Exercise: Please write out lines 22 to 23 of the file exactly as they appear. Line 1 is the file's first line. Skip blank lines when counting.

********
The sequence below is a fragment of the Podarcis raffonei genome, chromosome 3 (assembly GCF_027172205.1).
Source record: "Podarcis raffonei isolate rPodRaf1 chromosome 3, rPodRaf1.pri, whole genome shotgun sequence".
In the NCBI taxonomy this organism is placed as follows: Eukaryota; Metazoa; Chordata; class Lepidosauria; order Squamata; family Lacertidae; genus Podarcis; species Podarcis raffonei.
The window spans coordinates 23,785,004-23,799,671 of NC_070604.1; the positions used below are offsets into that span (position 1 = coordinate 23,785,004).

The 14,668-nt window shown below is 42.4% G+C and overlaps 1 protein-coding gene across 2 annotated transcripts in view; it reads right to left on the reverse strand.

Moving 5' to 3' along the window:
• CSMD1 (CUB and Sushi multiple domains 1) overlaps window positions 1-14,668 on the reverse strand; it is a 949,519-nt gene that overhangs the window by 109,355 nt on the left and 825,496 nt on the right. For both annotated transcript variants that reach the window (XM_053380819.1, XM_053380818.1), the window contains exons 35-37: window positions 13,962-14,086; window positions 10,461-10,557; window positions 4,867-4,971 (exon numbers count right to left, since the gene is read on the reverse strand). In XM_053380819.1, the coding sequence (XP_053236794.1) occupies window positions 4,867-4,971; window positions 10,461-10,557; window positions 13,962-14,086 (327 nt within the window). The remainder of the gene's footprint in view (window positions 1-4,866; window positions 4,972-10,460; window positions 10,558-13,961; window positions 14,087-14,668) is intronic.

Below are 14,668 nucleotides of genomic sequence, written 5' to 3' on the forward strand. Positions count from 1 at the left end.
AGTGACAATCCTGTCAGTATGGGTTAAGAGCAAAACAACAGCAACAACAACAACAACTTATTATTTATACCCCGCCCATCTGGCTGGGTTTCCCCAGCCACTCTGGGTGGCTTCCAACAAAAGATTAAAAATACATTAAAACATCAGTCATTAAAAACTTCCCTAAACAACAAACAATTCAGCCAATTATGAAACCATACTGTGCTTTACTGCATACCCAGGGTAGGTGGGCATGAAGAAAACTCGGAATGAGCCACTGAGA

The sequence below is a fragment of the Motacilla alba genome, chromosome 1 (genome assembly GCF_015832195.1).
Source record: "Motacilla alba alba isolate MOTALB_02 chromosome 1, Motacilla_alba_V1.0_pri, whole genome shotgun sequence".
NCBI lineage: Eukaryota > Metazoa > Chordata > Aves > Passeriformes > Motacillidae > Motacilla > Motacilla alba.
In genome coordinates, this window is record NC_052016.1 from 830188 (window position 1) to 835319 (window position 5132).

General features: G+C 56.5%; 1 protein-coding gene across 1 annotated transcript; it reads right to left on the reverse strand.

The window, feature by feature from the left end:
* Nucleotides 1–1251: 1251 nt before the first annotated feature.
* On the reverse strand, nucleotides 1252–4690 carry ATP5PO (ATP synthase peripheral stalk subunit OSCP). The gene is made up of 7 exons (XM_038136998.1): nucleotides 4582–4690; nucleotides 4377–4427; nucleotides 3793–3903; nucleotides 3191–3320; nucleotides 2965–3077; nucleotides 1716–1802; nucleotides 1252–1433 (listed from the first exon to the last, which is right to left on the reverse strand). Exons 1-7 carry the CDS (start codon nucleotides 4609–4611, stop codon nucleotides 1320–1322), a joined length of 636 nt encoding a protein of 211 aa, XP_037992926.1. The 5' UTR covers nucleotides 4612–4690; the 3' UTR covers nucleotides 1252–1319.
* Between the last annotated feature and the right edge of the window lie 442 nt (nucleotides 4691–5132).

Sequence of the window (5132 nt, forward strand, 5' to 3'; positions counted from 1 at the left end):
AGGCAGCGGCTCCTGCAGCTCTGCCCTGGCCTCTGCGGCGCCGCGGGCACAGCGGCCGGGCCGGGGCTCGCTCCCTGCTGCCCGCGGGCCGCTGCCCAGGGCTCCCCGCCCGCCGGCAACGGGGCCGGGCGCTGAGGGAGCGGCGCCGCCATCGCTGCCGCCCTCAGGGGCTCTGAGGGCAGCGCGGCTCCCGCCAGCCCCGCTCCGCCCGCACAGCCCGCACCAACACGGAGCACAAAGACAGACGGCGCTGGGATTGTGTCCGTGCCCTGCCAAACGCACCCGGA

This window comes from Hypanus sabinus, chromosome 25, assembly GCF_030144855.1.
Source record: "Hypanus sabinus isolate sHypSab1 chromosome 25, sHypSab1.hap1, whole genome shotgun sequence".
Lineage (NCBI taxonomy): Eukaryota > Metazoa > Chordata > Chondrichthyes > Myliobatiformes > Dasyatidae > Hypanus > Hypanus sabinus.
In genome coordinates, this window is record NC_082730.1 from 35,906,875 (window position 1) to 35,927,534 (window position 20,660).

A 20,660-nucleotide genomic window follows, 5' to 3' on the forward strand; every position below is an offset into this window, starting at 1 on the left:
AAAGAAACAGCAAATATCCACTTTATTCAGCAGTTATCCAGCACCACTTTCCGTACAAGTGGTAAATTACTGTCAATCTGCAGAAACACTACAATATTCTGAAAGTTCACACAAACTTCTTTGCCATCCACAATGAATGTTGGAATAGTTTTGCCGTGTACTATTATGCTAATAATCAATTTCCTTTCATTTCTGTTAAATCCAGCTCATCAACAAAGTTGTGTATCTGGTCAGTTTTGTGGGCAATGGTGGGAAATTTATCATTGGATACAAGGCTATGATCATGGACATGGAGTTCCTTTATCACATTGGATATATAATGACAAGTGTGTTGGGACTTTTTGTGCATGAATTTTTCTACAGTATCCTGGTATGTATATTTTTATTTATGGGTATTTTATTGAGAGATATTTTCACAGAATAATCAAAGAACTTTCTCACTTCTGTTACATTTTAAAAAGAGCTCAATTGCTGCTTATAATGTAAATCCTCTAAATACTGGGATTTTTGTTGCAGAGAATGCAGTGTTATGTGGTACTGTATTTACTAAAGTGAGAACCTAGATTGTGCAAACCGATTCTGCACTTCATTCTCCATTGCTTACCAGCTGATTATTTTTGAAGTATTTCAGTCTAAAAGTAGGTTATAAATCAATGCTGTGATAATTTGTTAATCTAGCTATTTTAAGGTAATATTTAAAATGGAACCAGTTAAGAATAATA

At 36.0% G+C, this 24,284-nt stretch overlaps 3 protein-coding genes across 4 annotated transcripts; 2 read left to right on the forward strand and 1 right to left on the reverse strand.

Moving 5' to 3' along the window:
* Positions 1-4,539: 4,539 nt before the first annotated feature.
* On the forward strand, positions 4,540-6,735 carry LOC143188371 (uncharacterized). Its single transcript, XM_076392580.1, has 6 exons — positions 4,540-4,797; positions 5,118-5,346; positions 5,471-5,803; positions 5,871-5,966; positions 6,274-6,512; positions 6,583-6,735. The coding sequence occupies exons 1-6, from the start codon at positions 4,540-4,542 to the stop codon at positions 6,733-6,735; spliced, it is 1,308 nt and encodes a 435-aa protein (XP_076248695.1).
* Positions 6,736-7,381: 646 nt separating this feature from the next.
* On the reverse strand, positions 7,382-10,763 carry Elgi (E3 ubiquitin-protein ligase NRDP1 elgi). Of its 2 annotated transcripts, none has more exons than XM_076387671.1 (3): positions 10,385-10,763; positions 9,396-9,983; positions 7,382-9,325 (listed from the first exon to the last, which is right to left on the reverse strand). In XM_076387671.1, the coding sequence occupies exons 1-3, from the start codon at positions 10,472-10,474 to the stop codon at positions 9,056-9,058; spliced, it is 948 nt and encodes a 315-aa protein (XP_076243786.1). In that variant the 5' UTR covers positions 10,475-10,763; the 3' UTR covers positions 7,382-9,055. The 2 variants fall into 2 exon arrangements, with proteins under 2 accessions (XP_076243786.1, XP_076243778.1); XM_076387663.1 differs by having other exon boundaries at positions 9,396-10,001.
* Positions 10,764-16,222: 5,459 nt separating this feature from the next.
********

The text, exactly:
Source record: "Hypanus sabinus isolate sHypSab1 chromosome 25, sHypSab1.hap1, whole genome shotgun sequence".
Lineage (NCBI taxonomy): Eukaryota > Metazoa > Chordata > Chondrichthyes > Myliobatiformes > Dasyatidae > Hypanus > Hypanus sabinus.